• In system 300, there is typically more than one of each type of user equipment device but only one of each is shown in FIG. 3 to avoid overcomplicating the drawing. In addition, each user may utilize more than one type of user equipment device and also more than one of each type of user equipment device.
  • In some embodiments, a user equipment device (e.g., user television equipment 302, user computer equipment 304, wireless user communications device 306) may be referred to as a “second screen device.” For example, a second screen device may supplement content presented on a first user equipment device. The content presented on the second screen device may be any suitable content that supplements the content presented on the first device. In some embodiments, the second screen device provides an interface for adjusting settings and display preferences of the first device. In some embodiments, the second screen device is configured for interacting with other second screen devices or for interacting with a social network. The second screen device can be located in the same room as the first device, a different room from the first device but in the same house or building, or in a different building from the first device.
  • The user may also set various settings to maintain consistent application settings across in-home devices and remote devices. Settings include those described herein, such as language settings, and other desirable guidance settings. For example, if a user sets language settings, such as language proficiency levels for particular languages, on their personal computer at their office, for example, the same language settings would appear on the user's in-home devices (e.g., user television equipment and user computer equipment) as well as the user's mobile devices, if desired. Therefore, changes made on one user equipment device can change the experience on another user equipment device, regardless of whether they are the same or a different type of user equipment device. In addition, the changes made may be based on settings input by a user, as well as user activity monitored by the application.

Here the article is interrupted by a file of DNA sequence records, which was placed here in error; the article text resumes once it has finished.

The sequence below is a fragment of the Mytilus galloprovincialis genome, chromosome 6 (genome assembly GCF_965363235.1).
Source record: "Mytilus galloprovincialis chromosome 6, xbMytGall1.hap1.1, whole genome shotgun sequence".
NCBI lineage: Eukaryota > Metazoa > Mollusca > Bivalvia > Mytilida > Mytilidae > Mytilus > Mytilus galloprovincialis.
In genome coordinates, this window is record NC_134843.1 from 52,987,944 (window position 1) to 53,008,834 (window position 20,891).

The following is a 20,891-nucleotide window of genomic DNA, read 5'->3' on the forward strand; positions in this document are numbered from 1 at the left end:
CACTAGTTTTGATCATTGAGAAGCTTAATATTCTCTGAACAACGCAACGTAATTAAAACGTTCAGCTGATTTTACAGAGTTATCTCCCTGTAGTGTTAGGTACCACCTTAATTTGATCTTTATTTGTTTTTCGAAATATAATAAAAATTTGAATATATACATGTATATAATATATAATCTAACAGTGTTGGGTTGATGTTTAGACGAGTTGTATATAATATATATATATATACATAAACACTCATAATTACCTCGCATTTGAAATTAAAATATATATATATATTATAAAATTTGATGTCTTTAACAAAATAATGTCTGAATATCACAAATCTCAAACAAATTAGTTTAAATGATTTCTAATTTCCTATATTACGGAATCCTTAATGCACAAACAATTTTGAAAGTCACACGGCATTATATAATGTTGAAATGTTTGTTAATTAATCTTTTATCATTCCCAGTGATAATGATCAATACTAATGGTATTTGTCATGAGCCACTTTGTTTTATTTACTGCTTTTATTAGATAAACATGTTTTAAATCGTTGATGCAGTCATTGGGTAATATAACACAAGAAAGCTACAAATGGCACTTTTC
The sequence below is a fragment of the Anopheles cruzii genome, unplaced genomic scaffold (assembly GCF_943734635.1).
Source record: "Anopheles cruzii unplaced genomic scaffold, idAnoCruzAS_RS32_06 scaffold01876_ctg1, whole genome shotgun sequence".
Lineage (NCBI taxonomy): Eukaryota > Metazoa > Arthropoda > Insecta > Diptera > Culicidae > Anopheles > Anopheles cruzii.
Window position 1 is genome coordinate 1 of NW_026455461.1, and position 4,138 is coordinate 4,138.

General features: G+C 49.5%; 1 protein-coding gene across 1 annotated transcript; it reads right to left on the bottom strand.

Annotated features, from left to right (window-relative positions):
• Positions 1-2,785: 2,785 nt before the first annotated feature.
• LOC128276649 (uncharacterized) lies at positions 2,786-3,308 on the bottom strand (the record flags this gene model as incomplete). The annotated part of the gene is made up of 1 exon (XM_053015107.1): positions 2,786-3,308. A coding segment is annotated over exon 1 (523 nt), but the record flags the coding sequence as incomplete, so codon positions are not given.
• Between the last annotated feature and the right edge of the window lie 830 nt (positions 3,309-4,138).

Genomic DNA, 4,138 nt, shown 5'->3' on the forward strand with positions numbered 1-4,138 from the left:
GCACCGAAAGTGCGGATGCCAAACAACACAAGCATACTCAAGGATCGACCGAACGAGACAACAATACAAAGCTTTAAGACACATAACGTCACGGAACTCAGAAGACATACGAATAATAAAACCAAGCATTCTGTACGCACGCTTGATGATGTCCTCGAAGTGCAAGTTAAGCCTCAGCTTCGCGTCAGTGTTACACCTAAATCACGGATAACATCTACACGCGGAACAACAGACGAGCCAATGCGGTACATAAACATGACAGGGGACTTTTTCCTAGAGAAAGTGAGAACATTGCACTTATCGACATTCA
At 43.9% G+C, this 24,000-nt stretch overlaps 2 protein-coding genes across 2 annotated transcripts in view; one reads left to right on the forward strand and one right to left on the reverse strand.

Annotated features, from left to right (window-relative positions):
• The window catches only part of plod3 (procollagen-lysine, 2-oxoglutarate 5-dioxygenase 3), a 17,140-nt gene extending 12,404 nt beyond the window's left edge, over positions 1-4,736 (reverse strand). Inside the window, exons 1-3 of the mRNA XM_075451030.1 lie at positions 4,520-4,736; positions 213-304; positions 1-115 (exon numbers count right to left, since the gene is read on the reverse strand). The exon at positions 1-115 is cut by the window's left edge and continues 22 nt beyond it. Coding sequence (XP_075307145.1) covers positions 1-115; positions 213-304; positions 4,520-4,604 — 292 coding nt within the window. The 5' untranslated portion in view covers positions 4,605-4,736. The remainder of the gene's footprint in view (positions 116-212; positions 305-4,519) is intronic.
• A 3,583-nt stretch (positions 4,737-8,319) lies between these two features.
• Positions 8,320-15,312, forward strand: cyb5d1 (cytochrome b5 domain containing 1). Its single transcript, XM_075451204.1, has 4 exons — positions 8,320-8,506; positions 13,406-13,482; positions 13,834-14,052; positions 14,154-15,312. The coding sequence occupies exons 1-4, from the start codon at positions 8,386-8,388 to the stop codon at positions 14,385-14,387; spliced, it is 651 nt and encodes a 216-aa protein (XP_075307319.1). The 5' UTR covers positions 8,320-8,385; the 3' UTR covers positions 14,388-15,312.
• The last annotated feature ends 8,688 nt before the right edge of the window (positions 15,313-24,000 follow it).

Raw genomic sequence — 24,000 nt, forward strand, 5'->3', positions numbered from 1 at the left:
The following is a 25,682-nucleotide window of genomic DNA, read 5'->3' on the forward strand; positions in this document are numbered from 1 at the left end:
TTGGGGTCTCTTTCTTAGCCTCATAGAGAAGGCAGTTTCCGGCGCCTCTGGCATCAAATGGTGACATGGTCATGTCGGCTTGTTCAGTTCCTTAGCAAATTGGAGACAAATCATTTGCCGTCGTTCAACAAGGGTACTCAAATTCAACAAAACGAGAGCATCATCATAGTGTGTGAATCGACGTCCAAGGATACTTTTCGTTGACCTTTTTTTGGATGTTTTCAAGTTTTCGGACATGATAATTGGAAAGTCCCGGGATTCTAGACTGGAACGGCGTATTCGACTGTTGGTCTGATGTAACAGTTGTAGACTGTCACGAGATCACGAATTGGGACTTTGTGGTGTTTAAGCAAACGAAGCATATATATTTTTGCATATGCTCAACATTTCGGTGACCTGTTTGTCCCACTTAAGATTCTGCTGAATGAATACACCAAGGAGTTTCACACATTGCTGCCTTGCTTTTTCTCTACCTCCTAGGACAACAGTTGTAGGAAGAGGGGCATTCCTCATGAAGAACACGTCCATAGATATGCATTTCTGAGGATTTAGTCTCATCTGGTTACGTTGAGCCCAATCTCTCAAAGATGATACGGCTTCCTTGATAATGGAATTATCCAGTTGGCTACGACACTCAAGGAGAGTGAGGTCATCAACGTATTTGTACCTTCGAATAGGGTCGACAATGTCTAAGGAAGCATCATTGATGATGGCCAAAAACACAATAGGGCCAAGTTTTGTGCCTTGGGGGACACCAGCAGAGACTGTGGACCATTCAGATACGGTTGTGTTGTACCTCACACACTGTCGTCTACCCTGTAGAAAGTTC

• The user equipment devices may be coupled to communications network 314. Namely, user television equipment 302, user computer equipment 304, and wireless user communications device 306 are coupled to communications network 314 via communications paths 308, 310, and 312, respectively. Communications network 314 may be one or more networks including the Internet, a mobile phone network, mobile voice or data network (e.g., a 4G or LTE network), cable network, public switched telephone network, or other types of communications network or combinations of communications networks. Paths 308, 310, and 312 may separately or together include one or more communications paths, such as a satellite path, a fiber-optic path, a cable path, a path that supports Internet communications (e.g., IPTV), free-space connections (e.g., for broadcast or other wireless signals), or any other suitable wired or wireless communications path or combination of such paths. Path 312 is drawn with dotted lines to indicate that in the exemplary embodiment shown in FIG. 3 it is a wireless path, and paths 308 and 310 are drawn as solid lines to indicate they are wired paths (although these paths may be wireless paths, if desired). Communications with the user equipment devices may be provided by one or more of these communications paths but are shown as a single path in FIG. 3 to avoid overcomplicating the drawing.